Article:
Let's Play School: With the explosion of high-quality children's entertainment during the past decade, the consistent craftsmanship and wit that infuses the Children's Television Workshop's Sesame Street is a measure of the love behind it. Those of us who learned numbers, letters, and a fine satirical sense as preschoolers can still flip to Channel 13 in the mornings and laugh ourselves silly over the sheer ingenuity of the writing. It's no wonder that during the thick of last year's congressional PBS-bashing, public-television officials trotted out the normally reticent Big Bird as their most effective weapon. One hour of Sesame Street a day more than justified the limp nature shows, stale Britcoms, and comatose Masterpiece Theatre episodes in which public television had become mired. Let's Play School, a new touring production that features Cookie Monster, Big Bird, Elmo, Zoe, and the others, emphasizes education over inventiveness, as the gang runs through a musical series of basic math and spelling lessons taught by the high-strung Professor Grover. If you don't have kids, grab one you love as cover and check it out. Performances are February 22-25 at University of North Texas Coliseum, 622 Avenue D in Denton; and February 29-March 3 at Tarrant County Convention Center, 111 Houston Street in Fort Worth. Tickets are $10.50-$17.50. For more information, call 373-8000.
The Internet Show: Barbara Ehrenreich wrote a recent essay for Time magazine that pretty much blew the glamorous lid off the information superhighway: Communicating online with worldwide strangers might be a nifty new technological development, she agreed, but it does nothing in itself to raise the level of conversation among people. (Topics introduced to Ehrenreich included, "What kind of drugs have you tried?" and, "Can I lick your thighs?"). Indeed, anonymity encourages risk-taking, which, in turn, blurs the line between boldness and idiocy. This is the dumb new world satirized by 4 Out of 5 Doctors' new show comedydocs.com: The Internet Show. Chat-room sightings of Elvis, new methods of IRS terrorism, and other cybertopics are covered. The show happens every Wednesday at 8 p.m. through April 10 at The Improvisation, 4980 Belt Line Road. Additional performances happen Fridays and Saturdays at 11 p.m. through March 23 in the Pocket Sandwich Theatre, 5400 E. Mockingbird Lane. Tickets for both venues are $8. Call 404-8501 or 821-1860.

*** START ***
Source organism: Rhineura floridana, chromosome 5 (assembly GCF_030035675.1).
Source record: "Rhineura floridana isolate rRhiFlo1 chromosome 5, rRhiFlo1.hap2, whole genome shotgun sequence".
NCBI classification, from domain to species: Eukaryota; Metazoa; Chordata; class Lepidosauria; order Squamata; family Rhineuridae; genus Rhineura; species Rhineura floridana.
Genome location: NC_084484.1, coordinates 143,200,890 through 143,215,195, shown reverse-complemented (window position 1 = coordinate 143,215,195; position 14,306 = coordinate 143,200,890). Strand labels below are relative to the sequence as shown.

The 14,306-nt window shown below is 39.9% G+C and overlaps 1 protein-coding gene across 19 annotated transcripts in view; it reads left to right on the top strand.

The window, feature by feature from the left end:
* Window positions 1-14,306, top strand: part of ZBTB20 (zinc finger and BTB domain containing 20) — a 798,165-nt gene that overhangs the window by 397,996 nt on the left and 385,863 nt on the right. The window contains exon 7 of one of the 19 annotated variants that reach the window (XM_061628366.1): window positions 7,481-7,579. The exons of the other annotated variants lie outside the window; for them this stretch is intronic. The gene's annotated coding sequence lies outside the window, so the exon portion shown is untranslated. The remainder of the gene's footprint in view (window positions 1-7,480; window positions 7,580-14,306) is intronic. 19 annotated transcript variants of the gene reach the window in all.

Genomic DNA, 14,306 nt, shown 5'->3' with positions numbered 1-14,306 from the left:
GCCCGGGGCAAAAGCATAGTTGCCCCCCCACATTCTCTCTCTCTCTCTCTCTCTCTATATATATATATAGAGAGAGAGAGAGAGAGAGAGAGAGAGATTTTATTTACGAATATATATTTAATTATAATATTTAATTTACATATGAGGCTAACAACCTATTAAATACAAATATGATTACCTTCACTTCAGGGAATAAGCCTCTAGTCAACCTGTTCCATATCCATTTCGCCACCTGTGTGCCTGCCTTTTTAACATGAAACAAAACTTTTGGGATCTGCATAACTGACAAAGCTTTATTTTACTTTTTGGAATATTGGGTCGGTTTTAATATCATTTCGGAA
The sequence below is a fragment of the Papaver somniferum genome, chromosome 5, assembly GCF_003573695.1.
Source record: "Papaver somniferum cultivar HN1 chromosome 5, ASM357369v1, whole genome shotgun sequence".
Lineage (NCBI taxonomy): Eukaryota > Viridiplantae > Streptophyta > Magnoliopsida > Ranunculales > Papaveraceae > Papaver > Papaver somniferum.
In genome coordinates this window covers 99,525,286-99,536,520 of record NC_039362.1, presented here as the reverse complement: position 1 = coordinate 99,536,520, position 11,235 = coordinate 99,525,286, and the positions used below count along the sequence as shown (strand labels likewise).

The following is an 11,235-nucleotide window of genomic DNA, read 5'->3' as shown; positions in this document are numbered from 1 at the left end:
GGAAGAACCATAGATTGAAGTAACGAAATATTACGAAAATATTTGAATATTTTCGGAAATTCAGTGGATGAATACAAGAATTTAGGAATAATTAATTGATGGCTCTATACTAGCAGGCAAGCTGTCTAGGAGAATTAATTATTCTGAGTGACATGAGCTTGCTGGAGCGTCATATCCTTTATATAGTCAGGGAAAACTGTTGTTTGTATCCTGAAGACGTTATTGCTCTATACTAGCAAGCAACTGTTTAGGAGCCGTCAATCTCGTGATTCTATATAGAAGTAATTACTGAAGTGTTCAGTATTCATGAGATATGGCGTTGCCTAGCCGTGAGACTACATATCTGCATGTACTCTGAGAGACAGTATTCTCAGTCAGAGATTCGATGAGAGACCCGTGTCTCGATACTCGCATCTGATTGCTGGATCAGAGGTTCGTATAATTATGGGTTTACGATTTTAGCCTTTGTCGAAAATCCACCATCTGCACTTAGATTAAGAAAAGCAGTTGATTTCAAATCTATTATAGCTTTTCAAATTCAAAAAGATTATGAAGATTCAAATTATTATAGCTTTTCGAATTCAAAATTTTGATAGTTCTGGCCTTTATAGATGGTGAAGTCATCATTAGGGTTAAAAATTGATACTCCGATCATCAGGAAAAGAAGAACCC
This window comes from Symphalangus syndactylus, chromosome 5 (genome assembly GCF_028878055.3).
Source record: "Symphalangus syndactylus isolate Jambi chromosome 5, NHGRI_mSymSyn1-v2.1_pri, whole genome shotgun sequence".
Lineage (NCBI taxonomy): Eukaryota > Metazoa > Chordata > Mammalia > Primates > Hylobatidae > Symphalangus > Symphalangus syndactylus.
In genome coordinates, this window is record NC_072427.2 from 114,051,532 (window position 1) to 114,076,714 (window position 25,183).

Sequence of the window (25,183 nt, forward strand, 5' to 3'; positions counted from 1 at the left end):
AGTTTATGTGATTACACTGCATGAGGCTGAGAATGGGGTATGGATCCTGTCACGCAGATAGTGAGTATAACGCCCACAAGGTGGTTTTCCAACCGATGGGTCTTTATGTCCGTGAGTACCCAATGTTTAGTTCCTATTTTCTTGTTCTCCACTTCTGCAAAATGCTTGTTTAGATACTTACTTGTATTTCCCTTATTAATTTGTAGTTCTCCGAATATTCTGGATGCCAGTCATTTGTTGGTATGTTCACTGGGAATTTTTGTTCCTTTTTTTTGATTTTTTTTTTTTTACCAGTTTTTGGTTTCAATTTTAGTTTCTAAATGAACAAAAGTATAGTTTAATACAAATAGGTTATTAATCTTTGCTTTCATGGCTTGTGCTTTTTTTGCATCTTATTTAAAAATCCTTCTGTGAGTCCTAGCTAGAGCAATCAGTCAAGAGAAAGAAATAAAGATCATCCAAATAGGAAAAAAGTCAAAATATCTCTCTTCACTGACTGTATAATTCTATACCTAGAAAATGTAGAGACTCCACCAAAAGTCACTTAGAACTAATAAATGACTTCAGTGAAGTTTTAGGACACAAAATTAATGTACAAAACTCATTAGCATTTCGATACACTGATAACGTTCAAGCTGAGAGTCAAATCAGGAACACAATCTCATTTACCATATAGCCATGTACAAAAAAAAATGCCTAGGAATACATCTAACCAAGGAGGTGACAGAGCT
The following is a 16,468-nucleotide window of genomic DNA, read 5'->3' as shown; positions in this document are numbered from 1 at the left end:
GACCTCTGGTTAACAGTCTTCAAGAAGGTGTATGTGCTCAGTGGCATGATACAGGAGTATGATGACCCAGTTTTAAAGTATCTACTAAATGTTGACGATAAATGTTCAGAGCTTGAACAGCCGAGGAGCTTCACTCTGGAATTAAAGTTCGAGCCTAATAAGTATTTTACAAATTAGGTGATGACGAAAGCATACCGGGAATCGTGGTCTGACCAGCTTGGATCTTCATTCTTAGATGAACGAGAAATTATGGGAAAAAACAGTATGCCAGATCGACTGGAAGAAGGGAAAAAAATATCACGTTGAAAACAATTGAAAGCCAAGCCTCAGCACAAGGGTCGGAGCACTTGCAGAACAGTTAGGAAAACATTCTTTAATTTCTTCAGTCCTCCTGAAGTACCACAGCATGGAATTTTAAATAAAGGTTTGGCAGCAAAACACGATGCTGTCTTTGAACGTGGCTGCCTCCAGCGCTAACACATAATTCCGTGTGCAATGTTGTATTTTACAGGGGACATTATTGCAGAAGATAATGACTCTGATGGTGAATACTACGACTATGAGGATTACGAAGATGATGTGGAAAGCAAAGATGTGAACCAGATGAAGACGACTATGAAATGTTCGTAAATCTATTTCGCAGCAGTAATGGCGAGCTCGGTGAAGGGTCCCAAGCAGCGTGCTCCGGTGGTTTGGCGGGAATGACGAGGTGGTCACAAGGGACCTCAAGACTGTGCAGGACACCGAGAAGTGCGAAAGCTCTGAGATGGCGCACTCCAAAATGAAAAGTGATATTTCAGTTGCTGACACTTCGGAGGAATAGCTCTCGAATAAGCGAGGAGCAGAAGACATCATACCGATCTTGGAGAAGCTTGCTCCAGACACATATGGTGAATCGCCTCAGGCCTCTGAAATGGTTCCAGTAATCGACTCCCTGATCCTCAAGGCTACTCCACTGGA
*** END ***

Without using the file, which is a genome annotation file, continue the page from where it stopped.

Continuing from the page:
The Passing Show: The second decade of the 20th century is widely recognized as "The Age of Upheaval." By some inexplicable intellectual harmonic convergence, philosophers, psychiatrists, painters, writers, and politicians took a hard look at the new technologies springing up around them and introduced radical new methods, schools, and subject matters. Cliburn Concerts, in association with Fort Worth's RetroFest '96, presents a concert of period pieces entitled The Passing Show: Popular Entertainment in the Decade 1911-1920. Cast members include Pulitzer Prize-winning composer William Balcom, Emmy-winning actor Andre Shields, soprano Joan Morris, and mezzo-soprano Angelina Reaux. The show was created and directed by Michael Feingold, theater critic of the Village Voice. Performances are presented February 23 & 24 at 8 p.m. and February 25 at 2 p.m. in downtown Fort Worth's Caravan of Dreams, 312 Houston. For information, call (817) 738-6536.
Barbara De Angelis: Unhappiness is a lucrative business, as a glance at almost any New York Times nonfiction bestseller list of the past 15 years will prove. Whereas people used to turn to the Bible, or great literature, or community involvement to better understand themselves and their place in the world, nowadays The Big Questions are answered with alarming simplicity by Oprah guest panelists. Barbara De Angelis, Ph.D., has been one of those. A self-proclaimed relationship expert, infomercial star, million-selling author, and, to be fair, a certified professional counselor, she focuses on "making love work." Her suggestions are perfectly reasonable, even compassionate, but like those of every media figure who has earned big bucks telling people how to be happy, hers can't possibly tap the real sources of misery with a series of bumper-sticker diagnoses. She appears at 7 p.m. at Unity Church of Dallas, 6525 Forest Lane. Tickets are $30. Call 233-7106.
Eartha Kitt: The patrons of the Morton H. Meyerson Symphony Center owe cabaret legend Eartha Kitt an apology. A quarter of the way into her Meyerson concert last year, whole rows of tuxedoed blue-hairs rose and exited. By the time of her show-stopping finale with Eric Carmen's "On My Own," a good third of the purchased seats were empty. Could it be that Kitt is still haunted by her notorious White House comment to Lady Bird Johnson about the unfairness of black men serving a racist homeland in Vietnam? That undeniably true appraisal snowballed, causing a hefty FBI file in her name and many years of being blackballed. Kitt, whose career spans five decades of movies, TV, stage, and recording, bounced back in last year's hit Unzipped, after designer Isaac Mizrahi paid fealty to her timeless, self-deprecating sexiness. Consummately professional, she works hard for your money. She performs February 22-24 at 8 p.m. in the Dallas Theater Center's Kalita Humphreys Theater, 3636 Turtle Creek Boulevard. She makes a special in-store appearance to sign her new album, Back in Business, at 2 p.m. in Crossroads Market, 3930 Cedar Springs. Tickets are $40. Call 521-8919.
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